Prevalence and prognostic value of left ventricular diastolic dysfunction in idiopathic and heritable pulmonary arterial hypertension.

Tonelli AR, Plana JC, Heresi GA, Dweik RA. (2012) Prevalence and prognostic value of left ventricular diastolic dysfunction in idiopathic and heritable pulmonary arterial hypertension. Chest. 141(6):1457-65. PMID: 2220768. PMCID: PMC3367485

 

Abstract

BACKGROUND:

Little is known about the association between left ventricular (LV) diastolic dysfunction and outcomes in patients with idiopathic or heritable pulmonary arterial hypertension (PAH). Our rationale was to investigate the prevalence of LV diastolic dysfunction, and its association with disease severity and outcomes, in patients with idiopathic or heritable PAH.

METHODS:

Using the Cleveland Clinic Pulmonary Hypertension Registry, we identified subjects with heritable or idiopathic PAH who underwent Doppler echocardiography and right-sided heart catheterization. Echocardiographic diastolic parameters were assessed in each patient.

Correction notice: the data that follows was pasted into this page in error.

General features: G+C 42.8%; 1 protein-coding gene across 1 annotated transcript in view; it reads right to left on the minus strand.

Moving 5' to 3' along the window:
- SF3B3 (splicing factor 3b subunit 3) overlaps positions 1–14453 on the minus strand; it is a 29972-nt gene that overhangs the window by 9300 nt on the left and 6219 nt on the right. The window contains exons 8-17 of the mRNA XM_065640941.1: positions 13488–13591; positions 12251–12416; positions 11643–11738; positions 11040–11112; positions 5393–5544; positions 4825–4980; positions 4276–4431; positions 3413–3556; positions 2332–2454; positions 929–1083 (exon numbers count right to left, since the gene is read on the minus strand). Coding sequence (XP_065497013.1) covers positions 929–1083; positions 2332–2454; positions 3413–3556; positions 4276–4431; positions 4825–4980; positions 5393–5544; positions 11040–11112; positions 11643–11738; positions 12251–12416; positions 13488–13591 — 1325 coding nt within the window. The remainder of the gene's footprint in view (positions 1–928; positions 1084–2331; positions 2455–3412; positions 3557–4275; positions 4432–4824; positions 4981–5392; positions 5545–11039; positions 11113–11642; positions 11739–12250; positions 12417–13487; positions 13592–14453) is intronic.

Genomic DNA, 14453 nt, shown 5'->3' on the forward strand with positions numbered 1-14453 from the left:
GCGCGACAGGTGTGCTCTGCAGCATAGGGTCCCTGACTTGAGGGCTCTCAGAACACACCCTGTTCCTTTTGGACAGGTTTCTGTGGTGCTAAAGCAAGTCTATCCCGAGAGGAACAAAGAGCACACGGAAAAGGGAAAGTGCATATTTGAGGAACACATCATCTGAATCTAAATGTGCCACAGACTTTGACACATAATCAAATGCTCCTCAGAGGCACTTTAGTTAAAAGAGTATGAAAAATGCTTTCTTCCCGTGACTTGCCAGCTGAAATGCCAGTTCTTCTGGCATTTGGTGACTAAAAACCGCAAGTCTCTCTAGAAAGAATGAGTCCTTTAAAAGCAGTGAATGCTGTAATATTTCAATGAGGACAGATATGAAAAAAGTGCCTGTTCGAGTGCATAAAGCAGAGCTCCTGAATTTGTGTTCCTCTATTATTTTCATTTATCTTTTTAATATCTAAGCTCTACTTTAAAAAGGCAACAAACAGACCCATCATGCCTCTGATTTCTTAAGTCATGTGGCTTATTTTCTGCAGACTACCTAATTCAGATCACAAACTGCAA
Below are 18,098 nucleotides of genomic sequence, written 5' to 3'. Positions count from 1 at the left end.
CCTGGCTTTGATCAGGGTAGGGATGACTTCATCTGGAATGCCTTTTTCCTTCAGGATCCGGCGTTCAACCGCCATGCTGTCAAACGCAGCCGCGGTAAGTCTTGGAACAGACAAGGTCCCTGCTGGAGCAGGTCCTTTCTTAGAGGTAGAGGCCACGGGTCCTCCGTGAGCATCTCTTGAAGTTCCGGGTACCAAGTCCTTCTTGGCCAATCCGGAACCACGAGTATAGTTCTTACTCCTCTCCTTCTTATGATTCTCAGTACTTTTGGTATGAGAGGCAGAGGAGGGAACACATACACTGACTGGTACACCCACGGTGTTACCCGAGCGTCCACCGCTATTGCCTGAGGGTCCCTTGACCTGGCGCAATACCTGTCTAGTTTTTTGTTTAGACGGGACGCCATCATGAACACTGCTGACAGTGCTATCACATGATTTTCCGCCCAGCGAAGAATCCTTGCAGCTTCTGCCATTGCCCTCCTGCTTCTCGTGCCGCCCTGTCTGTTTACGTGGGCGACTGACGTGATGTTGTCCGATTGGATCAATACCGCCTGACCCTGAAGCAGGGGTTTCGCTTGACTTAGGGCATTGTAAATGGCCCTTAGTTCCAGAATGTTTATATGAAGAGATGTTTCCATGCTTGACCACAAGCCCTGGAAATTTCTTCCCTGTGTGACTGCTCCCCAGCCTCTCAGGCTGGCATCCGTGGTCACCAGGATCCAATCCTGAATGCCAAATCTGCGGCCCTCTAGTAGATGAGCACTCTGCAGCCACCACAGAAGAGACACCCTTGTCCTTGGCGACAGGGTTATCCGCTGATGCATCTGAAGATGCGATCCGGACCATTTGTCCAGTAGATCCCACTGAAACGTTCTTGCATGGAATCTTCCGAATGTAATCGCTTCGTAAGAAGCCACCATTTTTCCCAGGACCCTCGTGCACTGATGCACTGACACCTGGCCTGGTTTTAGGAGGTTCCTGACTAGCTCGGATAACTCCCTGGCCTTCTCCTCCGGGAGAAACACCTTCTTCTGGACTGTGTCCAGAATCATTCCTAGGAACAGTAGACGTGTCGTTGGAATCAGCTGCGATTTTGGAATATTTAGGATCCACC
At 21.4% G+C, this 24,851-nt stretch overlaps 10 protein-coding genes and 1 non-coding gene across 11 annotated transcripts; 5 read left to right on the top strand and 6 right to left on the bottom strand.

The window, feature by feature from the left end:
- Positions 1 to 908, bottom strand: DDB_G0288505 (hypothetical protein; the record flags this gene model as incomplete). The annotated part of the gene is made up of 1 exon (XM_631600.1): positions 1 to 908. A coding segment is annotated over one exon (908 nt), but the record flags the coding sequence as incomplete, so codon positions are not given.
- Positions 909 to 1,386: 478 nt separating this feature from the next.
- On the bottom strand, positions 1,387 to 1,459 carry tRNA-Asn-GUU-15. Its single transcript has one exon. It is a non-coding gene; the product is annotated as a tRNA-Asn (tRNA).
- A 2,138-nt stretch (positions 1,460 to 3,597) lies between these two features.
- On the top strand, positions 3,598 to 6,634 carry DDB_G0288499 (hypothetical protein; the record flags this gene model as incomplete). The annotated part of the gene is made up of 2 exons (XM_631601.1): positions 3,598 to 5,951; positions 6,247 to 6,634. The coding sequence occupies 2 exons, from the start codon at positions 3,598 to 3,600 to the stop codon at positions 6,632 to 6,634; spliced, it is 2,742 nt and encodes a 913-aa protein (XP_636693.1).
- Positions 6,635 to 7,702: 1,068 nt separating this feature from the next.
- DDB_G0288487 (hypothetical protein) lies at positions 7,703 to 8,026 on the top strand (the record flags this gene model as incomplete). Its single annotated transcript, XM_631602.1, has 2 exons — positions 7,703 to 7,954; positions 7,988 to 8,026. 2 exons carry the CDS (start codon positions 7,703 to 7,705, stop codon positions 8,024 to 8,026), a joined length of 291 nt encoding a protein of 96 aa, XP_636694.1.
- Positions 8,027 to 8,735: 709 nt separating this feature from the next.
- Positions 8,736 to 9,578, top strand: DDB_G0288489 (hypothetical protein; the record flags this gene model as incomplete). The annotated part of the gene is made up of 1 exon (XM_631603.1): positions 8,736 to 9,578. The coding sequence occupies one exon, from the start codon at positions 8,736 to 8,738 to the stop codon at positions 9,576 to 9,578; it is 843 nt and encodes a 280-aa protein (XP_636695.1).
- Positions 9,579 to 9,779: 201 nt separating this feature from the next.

RESULTS:

A total of 61 patients met the inclusion criteria (idiopathic 85%, heritable 15%). The age at the time of echocardiography was 48.3 ± 18 years, 84% of the subjects were women, and 48% were on PAH-targeted therapies. Normal LV diastolic function, impaired relaxation, and pseudonormalization were seen in 10%, 88%, and 2% of the patients, respectively. Peak early diastolic (peak E) velocity was directly associated with LV end-diastolic volume and cardiac index and inversely associated with the degree of right ventricular dilation, right atrial pressure, and pulmonary vascular resistance. Peak E velocity was associated with mortality adjusted for age and sex (hazard ratio [HR], 1.5; 95% CI, 1.1-2 per 10 cm/s decrease; P = .015) and age, sex, 6-min walk distance, and cardiac output (HR, 1.8; 95% CI, 1.2-2.9 per 10 cm/s decrease; P = .01).

CONCLUSIONS:

LV diastolic dysfunction of the impaired relaxation type is observed in the majority of patients with advanced idiopathic or heritable PAH. A decrease in transmitral flow peak E velocity is associated with worse hemodynamics and outcome.

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